St. Paul launches new task force to combat domestic violence

The St. Paul City Attorney’s office joined a new task force to improve the fight against domestic violence. The initiative aims to keep guns out of the wrong hands.

Domestic violence has decreased over the last six years in St. Paul. Cases are down from nearly 900 to 560 since 2012, however, the decline is one Lyndsey Olson calls only a small measure of progress. Ironically, during this Domestic Violence Awareness Month, Minnesota saw three domestic violence homicides over the span of eight days.

“Every case counts,” City Attorney Olson told FOX 9 Saturday. “Nationally, if someone has access to firearms, that increases the homicide rate in domestic cases by 500 percent, which is just huge,” she added.

The task force is a collaboration between the St. Paul and Ramsey County Domestic Abuse Intervention Project, local criminal justice, and community partners. All ask critical questions from the moment a domestic violence call is placed.

“Does this person own weapons? How are we getting those weapons out of the hands of that person? What do we need for victim safety?” Olson asked. 

The effort streamlines communication between all pieces of the justice system.

“We have everybody at the table. We have law enforcement, we have advocates, we have the prosecutor, the defense council… and everyone is talking about how we can move forward for the safety of victims,” she said.

Although domestic violence cases in St. Paul have dropped 40 percent since 2012, Olson says the effort will better enforce Minnesota's 2014 Domestic Firearm Act. The law requires anyone convicted of domestic violence to surrender their guns to an authorized third party. 

“Now, we really have the opportunity to really pinpoint those areas that need additional time and attention,” Olson said.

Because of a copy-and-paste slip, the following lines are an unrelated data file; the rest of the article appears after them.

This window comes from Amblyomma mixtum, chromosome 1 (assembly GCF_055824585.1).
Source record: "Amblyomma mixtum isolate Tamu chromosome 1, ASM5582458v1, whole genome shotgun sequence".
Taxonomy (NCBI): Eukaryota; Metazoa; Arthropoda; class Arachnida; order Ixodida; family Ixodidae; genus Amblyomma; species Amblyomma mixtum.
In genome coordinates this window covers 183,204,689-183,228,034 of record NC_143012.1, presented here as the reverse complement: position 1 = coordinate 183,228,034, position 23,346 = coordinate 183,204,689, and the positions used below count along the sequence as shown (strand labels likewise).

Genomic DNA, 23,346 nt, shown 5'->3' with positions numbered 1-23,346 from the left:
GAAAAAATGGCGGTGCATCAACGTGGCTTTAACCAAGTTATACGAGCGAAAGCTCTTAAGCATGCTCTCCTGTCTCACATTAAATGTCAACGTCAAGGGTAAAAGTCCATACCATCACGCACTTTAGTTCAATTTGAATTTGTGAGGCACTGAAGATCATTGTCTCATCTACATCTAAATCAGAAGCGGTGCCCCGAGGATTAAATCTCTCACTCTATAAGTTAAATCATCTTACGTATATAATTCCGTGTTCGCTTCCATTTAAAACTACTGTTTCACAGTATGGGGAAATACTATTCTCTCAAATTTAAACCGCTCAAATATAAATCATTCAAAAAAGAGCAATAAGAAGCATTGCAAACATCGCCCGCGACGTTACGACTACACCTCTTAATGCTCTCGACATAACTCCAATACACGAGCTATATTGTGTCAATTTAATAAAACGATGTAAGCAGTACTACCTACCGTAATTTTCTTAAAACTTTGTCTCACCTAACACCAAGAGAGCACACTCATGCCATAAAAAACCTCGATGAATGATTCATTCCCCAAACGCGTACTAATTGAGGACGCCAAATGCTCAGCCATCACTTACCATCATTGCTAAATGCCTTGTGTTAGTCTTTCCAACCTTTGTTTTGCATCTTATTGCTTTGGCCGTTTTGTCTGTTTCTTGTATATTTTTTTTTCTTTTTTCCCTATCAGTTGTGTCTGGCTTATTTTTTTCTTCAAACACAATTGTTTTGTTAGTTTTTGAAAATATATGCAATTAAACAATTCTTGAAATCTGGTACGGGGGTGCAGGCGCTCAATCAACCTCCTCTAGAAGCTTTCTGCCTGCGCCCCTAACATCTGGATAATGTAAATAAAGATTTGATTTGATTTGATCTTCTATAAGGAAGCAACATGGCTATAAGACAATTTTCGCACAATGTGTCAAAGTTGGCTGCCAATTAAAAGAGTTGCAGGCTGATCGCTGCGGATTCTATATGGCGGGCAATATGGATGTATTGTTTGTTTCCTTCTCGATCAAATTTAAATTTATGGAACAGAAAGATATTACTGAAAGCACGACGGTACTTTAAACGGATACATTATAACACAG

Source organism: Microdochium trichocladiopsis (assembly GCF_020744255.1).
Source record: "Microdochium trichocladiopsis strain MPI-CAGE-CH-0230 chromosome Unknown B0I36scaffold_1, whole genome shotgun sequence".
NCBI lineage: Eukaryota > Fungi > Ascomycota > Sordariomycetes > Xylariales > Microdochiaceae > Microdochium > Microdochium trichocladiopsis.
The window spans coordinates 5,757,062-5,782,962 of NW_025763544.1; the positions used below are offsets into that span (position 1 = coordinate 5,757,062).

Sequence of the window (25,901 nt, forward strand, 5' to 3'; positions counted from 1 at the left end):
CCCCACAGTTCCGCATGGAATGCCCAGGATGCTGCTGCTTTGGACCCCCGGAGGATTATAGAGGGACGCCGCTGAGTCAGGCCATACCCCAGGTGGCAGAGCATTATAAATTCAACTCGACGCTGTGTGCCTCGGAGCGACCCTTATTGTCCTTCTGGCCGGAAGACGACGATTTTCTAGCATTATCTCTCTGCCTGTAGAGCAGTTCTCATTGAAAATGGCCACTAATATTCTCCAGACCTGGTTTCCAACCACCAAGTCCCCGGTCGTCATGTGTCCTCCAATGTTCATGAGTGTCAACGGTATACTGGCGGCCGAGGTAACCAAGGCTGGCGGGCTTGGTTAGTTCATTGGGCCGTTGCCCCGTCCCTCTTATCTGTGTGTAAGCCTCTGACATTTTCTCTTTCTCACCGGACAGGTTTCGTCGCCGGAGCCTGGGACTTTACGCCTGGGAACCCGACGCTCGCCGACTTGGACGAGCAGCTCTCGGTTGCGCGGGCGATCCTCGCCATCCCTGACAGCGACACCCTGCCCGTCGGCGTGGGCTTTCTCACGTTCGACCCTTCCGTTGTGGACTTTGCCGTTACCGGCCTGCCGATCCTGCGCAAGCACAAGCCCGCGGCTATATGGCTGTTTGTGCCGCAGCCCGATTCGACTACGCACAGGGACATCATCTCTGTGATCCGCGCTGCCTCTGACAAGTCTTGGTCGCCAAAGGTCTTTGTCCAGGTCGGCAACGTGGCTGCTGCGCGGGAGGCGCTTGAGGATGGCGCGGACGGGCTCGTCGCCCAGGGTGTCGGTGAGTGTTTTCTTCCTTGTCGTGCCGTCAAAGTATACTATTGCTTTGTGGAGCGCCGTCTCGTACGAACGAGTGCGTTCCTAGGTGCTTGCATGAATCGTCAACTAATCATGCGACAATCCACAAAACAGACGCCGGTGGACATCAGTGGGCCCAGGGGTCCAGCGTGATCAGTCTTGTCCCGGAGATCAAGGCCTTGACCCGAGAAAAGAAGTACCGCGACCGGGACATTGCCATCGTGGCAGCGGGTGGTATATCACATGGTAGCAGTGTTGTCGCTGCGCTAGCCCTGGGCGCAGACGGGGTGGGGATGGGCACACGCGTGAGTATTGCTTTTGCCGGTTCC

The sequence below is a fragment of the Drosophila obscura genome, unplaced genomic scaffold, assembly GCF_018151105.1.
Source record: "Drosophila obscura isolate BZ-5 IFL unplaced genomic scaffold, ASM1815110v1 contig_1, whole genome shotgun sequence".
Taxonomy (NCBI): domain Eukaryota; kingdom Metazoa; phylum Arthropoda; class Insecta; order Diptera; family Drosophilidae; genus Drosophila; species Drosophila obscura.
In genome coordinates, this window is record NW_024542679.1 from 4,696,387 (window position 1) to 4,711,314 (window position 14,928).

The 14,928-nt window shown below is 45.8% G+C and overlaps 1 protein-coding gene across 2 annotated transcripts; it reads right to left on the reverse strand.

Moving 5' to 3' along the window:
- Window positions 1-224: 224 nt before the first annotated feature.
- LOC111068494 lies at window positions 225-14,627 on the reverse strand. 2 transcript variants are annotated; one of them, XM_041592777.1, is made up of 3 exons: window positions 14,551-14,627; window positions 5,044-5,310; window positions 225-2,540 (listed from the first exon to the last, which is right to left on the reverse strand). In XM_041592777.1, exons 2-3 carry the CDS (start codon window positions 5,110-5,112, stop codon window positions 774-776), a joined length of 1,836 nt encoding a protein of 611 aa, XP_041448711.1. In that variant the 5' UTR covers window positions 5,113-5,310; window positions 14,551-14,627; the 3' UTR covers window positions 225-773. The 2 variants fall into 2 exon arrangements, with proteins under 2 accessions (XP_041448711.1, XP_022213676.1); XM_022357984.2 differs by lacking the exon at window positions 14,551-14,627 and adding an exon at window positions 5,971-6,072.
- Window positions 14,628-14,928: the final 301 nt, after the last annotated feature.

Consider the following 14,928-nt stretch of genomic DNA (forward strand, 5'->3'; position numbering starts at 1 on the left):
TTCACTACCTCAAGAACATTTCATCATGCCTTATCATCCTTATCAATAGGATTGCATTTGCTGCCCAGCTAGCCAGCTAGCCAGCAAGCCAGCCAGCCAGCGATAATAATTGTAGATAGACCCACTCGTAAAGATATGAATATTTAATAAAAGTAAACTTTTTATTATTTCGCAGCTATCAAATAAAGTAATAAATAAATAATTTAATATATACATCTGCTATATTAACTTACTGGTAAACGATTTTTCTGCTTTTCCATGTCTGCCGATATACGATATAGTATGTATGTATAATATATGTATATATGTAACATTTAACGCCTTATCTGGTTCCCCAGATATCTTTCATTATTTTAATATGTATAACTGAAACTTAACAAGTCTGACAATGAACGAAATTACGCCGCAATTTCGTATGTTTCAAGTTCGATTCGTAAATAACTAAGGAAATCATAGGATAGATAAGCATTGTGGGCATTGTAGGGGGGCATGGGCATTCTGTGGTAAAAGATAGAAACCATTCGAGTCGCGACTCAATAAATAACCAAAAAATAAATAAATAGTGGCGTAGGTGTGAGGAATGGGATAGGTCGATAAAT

Those grey areas include when an abuser turns their guns over to a friend or close relative. 

Also, while the task force will help close the “boyfriend loophole,” which allows access to guns by physically abusive ex-boyfriends who haven’t been ordered restrained or convicted, the work does not close the loophole for stalking. 

Olson tells FOX 9, however, the taskforce may make recommendations to close the loophole with additional gun restrictions for those who have abused dating partners they do not live with or share a child with.

“That is a continuing area of concern for advocates, victims, families and us in the system,” she said.

St. Paul Mayor Melvin Carter, who appointed Olson last year, wrote in a statement that “addressing the harmful effects of domestic violence on children and families is vital," and that the task force “will help us better respond to the needs of our community."

Meanwhile, Governor Tim Walz on October 1 issued a proclamation declaring October Domestic Violence Awareness Month. 

That morning, Minnesota’s statewide coalition of programs working to address domestic violence – formerly the Minnesota Coalition for Battered Women, now known as Violence Free Minnesota - released two reports on the state’s victims of intimate partner homicides. One report provides documentation of Minnesota’s 14 victims of domestic violence homicide in 2018. The other is a 30-year retrospective on the state’s 685 known victims of intimate partner homicide. 

“We have spent 30 years keeping the memory of Minnesota’s 685 victims of intimate partner homicide alive in the hearts and minds of advocates, policy makers, government employees, and community members,” said Violence Free Minnesota executive director, Liz Richards. “Through our grief, we remain optimistic that through commitment, collaboration, and community action we can achieve a violence free state.”